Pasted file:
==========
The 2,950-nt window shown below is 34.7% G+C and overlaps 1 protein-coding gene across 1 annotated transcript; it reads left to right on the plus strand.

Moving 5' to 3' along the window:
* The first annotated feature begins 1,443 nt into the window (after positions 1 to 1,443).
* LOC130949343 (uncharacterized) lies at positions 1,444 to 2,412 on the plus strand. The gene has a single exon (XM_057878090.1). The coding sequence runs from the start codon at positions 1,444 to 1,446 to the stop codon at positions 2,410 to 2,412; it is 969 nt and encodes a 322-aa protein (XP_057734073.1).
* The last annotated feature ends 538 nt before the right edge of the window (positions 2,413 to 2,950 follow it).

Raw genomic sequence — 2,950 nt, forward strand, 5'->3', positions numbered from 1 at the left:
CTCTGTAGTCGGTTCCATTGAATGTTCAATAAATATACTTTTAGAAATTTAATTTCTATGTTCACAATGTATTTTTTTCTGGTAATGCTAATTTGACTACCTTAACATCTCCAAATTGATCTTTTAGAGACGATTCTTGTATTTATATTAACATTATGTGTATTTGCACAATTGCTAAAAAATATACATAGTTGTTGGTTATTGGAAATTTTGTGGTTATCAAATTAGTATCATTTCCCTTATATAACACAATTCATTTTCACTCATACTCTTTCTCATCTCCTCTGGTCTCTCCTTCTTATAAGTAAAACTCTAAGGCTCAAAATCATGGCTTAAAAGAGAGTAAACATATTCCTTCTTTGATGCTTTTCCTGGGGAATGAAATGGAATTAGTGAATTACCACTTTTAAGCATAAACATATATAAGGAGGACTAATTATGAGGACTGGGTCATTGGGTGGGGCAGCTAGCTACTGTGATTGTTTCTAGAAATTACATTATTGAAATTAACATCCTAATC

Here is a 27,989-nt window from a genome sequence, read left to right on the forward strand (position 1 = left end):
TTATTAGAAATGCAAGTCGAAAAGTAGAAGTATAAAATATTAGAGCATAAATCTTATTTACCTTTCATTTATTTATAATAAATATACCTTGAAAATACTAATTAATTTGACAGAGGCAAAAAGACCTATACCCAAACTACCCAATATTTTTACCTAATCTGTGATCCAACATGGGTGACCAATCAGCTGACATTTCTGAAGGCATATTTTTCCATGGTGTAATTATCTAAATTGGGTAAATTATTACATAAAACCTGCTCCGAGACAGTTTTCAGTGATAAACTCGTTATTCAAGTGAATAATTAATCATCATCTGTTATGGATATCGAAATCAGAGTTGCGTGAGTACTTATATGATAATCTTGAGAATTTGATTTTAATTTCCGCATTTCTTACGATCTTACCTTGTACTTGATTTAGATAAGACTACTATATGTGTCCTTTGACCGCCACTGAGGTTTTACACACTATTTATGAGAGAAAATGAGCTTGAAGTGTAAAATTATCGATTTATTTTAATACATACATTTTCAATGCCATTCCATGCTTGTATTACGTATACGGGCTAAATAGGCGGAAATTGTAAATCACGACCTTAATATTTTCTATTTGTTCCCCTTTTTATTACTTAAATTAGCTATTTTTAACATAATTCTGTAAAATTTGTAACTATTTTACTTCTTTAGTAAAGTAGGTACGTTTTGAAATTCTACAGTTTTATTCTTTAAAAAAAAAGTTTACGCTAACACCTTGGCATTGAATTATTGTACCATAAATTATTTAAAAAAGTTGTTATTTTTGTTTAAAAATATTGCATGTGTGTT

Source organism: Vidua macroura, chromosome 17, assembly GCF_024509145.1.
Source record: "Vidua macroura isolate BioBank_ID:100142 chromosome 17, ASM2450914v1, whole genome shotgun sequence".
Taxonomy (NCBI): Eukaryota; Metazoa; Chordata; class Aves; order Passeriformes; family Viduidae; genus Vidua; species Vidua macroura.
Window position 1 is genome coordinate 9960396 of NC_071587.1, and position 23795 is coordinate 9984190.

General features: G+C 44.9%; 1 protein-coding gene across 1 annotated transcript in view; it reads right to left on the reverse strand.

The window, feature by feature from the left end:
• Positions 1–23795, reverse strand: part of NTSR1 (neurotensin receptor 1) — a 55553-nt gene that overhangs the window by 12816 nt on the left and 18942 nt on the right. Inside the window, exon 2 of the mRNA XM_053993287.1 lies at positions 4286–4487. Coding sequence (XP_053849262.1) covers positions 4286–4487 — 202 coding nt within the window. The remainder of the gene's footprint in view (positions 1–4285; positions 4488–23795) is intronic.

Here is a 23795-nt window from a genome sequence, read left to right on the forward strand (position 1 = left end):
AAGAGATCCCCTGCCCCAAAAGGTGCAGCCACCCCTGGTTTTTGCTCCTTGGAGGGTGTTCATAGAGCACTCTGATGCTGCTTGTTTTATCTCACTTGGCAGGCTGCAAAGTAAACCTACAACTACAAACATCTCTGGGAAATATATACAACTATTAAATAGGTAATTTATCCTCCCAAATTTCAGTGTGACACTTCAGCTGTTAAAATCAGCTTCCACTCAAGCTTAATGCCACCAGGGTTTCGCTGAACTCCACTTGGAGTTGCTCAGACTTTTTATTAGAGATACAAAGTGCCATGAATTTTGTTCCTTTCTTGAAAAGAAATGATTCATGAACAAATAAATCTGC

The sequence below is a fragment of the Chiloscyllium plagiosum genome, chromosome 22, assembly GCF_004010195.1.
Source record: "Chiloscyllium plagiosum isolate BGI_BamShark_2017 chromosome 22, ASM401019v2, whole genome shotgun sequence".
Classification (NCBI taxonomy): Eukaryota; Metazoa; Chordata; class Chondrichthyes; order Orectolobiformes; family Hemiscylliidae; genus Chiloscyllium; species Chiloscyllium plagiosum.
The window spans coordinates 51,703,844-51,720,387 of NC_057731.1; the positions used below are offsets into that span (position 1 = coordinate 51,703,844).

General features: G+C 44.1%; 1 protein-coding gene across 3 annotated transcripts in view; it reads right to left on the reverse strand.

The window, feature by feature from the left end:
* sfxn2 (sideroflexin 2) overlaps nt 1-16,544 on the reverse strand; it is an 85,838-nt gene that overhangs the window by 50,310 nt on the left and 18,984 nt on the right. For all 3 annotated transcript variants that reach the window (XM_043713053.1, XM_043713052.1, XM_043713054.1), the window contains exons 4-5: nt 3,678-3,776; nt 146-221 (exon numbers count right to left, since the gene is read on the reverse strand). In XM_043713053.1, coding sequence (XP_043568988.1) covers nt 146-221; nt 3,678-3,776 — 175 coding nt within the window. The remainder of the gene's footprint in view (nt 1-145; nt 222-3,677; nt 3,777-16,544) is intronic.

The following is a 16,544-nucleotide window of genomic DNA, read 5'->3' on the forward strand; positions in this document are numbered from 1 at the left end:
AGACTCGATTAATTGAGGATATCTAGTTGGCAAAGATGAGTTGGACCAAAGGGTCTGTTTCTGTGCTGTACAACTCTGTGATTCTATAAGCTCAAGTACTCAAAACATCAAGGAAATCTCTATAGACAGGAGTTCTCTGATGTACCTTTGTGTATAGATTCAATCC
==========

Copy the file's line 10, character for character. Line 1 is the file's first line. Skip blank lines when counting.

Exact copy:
Source organism: Vidua macroura, chromosome 17, assembly GCF_024509145.1.